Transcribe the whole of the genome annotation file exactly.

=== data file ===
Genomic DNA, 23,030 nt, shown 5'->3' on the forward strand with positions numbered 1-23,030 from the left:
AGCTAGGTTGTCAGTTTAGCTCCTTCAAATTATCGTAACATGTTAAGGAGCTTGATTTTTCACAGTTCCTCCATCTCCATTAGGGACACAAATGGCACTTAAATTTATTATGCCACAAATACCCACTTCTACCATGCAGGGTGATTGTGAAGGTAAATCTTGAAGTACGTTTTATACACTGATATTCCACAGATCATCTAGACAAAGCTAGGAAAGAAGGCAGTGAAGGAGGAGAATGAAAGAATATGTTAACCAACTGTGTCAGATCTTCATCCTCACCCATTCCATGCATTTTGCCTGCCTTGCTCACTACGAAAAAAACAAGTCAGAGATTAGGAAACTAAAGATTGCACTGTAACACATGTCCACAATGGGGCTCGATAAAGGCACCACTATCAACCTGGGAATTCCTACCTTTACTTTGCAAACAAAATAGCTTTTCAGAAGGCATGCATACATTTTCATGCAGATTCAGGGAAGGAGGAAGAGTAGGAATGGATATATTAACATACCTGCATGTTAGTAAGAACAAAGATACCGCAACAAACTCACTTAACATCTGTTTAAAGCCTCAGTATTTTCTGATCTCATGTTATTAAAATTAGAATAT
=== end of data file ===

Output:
Genomic DNA, 23,030 nt, shown 5'->3' on the forward strand with positions numbered 1-23,030 from the left:
AGCTAGGTTGTCAGTTTAGCTCCTTCAAATTATCGTAACATGTTAAGGAGCTTGATTTTTCACAGTTCCTCCATCTCCATTAGGGACACAAATGGCACTTAAATTTATTATGCCACAAATACCCACTTCTACCATGCAGGGTGATTGTGAAGGTAAATCTTGAAGTACGTTTTATACACTGATATTCCACAGATCATCTAGACAAAGCTAGGAAAGAAGGCAGTGAAGGAGGAGAATGAAAGAATATGTTAACCAACTGTGTCAGATCTTCATCCTCACCCATTCCATGCATTTTGCCTGCCTTGCTCACTACGAAAAAAACAAGTCAGAGATTAGGAAACTAAAGATTGCACTGTAACACATGTCCACAATGGGGCTCGATAAAGGCACCACTATCAACCTGGGAATTCCTACCTTTACTTTGCAAACAAAATAGCTTTTCAGAAGGCATGCATACATTTTCATGCAGATTCAGGGAAGGAGGAAGAGTAGGAATGGATATATTAACATACCTGCATGTTAGTAAGAACAAAGATACCGCAACAAACTCACTTAACATCTGTTTAAAGCCTCAGTATTTTCTGATCTCATGTTATTAAAATTAGAATAT